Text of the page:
One of my most shameful traits is my constant desire for more stuff. It used to just be clothes. Now it’s kitchen gadgets too. But I’m going to try to be more minimalist about it – I mean, people made bread before they had stand mixers, right? Pesto before food processors?

But, just in case you’re feeling generous, BUY ME THIS:

kitchenaid-mixer-artisan

(with all the attachments and accessories, of course!)

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Valentine’s Day is an idiotic holiday. That being said, it’s a great excuse to cook a fancy meal, which I am always up for. This year my menu was:

Spinach Salad with Candied Walnuts and Blood Oranges

Buttermilk Mashed Potatoes

Slow Braised Pork with Black Grapes and Balsamic

Ricotta Tart with Dried-Fruit Compote

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GranolaIt had never even crossed my mind to try to make my own granola until I saw a recipe for it and realized how simple it is. It helps that I am lucky enough to live a few blocks away from the famous Sahadi’s in Brooklyn – where you can procure any manner of dried fruits and nuts at bulk prices that are amazingly cheap. If you can stand the tiny, crowded space, and have the patience to take a number and wait your turn, the rewards are rich. I had dried cherries and apricots on hand because of a dried fruit compote that I was making, so I decided to use them in my latest granola iteration.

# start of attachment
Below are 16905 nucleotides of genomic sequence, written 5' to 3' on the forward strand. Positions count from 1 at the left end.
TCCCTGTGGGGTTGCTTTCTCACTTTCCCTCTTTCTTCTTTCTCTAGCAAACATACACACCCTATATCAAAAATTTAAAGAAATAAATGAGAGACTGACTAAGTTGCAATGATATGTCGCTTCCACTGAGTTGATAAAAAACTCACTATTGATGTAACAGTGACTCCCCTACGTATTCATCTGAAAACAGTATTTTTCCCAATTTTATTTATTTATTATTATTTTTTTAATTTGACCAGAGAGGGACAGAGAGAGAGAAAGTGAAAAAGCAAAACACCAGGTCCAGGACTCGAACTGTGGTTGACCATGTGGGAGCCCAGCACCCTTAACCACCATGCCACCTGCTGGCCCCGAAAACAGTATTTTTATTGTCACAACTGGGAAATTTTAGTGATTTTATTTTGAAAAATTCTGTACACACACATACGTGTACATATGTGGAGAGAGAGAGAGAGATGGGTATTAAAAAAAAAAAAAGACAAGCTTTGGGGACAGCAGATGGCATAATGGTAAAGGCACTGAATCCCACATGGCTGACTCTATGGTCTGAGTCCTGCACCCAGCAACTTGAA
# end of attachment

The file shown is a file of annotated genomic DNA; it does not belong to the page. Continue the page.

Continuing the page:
One thing I still haven’t figured out is how to get the granola to properly clump. I don’t mind it unclumped so much, but if I discover the secret I’ll update. I have read other recipes that claim it’s the addition of fat, but I’ve made it with and without oil with the same result. Alas. This is a recipe where you can sub in pretty much any nuts or seeds or dried fruit you like, and you could also spice it to fit your mood. Maybe next time I’ll throw in some cardamom! Recipe after the jump.

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curryI’ve always been somewhat intimidated by curries – mostly because they require all sorts of ingredients I’ve never just “had on hand” – lemongrass, fish sauce (eek!), curry leaves…you name it. But in the interest of exploring regional cuisines, I decided to try this recipe for Vietnamese style curry with sweet potatoes. I picked the recipe, not kidding, because I had some sweet potatoes at home. I guess I was just tired of roasting them!

Epicurious came through for me here, and after picking up some of the dreaded fish sauce, lemongrass, and chicken thighs, I was ready to go. I did attempt an Indian curry recently with mixed results. My first try resulted in heating small dried hot chilis, mustard seeds, and garlic at far too high of a heat – which filled my tiny apartment with a choking, spicy smoke. If you’ve never experienced the awesome instant lung burning and eyes watering worse than any onion encounter, consider yourself lucky. It’s horrible. This recipe scared me for a similar reason. The first step involves 10 seconds of heating shallots, garlic, curry powder, and red chili flakes (or chili paste) before adding anything else. This time I was more careful, although the chili steam coming off of the pot still made me choke up a little. I recommend opening a window if you can. Read the rest of this entry »